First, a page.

Hay Festival Digital Article of Interest No.2
As the train left Kirkdale station it passed swiftly under Stanley Road. When it emerged on the other side the ground suddenly seemed to fall away and there was a sensation of travelling on an embankment high above the dense industrial landscape of the lower Everton Valley. Crossing the Leeds-Liverpool canal you could see the steel pylons that straddled its banks, marching and weaving their way to Bootle… then beyond that and even further below, another railway, a goods line, tunnelled its way to the docks. To the left, on the rise of the hill, there was Tillotsons Ltd, then over to the right Tate and Lyle, the Bibby Line building and the docks, where the huge cargo ships, barely visible behind the massive bonded warehouses, were berthed. Finally, and always surprisingly, as the journey neared its end, the Mammoth – for many years the largest crane in the world – would come into view. Amongst all this physical drama a row of huge cylindrical silos would scent the scene with the sweet smell of stored grain and hops.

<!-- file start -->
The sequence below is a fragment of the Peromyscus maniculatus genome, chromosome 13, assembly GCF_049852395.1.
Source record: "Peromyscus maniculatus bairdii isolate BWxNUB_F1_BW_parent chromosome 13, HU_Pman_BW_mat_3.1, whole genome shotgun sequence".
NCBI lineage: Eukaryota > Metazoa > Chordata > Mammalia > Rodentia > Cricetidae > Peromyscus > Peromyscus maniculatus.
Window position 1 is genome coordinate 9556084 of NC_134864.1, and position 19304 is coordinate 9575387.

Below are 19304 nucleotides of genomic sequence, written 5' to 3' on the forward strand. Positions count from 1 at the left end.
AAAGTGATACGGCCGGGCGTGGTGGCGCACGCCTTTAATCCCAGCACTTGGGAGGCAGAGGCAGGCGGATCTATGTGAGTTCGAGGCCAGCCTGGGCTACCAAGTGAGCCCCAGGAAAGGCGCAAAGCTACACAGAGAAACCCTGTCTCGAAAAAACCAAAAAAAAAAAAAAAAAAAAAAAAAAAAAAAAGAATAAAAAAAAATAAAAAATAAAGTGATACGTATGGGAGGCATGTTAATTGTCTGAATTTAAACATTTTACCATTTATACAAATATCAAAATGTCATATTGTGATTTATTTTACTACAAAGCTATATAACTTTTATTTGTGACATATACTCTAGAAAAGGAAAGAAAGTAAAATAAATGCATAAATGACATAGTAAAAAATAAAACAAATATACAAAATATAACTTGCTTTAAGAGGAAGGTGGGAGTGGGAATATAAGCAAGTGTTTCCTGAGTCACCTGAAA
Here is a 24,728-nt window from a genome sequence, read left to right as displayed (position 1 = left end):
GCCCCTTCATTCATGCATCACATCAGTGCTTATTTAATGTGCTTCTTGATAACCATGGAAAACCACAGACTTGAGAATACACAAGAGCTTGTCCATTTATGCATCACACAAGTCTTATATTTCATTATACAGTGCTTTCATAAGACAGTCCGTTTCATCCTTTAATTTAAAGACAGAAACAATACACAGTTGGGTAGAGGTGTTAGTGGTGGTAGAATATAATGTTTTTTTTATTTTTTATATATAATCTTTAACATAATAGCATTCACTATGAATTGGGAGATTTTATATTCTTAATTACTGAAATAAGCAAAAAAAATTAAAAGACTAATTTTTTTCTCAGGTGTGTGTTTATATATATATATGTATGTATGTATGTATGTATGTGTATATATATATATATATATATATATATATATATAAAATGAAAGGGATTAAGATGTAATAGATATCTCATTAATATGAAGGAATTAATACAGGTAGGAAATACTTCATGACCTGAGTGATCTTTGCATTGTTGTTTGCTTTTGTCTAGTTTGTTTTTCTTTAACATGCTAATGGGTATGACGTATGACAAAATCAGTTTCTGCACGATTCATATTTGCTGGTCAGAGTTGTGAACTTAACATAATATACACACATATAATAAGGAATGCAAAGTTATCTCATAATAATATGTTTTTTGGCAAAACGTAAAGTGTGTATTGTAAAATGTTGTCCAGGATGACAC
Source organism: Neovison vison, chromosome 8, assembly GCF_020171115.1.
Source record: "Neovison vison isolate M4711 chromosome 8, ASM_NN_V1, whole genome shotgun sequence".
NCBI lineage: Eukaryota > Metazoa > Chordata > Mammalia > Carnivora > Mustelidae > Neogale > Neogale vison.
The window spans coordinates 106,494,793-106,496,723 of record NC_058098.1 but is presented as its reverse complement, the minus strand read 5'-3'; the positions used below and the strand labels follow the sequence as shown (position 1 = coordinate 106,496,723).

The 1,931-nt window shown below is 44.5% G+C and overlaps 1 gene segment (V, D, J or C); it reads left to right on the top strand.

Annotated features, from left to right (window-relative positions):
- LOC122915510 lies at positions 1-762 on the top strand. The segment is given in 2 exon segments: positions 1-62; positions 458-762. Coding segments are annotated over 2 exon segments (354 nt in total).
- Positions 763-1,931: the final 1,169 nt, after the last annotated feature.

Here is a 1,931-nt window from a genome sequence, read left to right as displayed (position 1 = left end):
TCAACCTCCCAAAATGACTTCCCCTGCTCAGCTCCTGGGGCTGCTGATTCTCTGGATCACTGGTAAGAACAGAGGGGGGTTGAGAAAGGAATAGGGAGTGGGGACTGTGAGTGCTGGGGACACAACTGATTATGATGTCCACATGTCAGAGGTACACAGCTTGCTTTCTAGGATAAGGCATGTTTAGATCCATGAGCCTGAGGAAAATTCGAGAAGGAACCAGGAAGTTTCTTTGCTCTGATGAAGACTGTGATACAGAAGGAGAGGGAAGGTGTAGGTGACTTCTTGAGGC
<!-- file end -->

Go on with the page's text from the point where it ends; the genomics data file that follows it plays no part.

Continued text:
This train-ride into the city became the perfect antidote to suburban Maghull on the north side of the green belt.
I realised many years later that the memory of this journey, in a more innocent life, whilst travelling to Liverpool, has a profound resonance for me. It was an experience that someday I would try and decipher – in my case by making sculpture.
In someway all my work attempts to deal with physical and emotional experience. These sensations and memories are in their essence particular, subtle and difficult to isolate.
Stephen Lewis 2020
Stephen Lewis is a sculptor who has exhibited widely in the United Kingdom and Europe. He studied at Manchester Polytechnic and later at the Jan Van Eyck Academie in Maastricht. He has works in private and public collections including the Hepworth Gallery Wakefield in the UK, and in Norway, Luxembourg, France, Germany the United States and Canada.
POV ON PAPER in association with and supporting the Hay Festival of Literature and the Arts 2020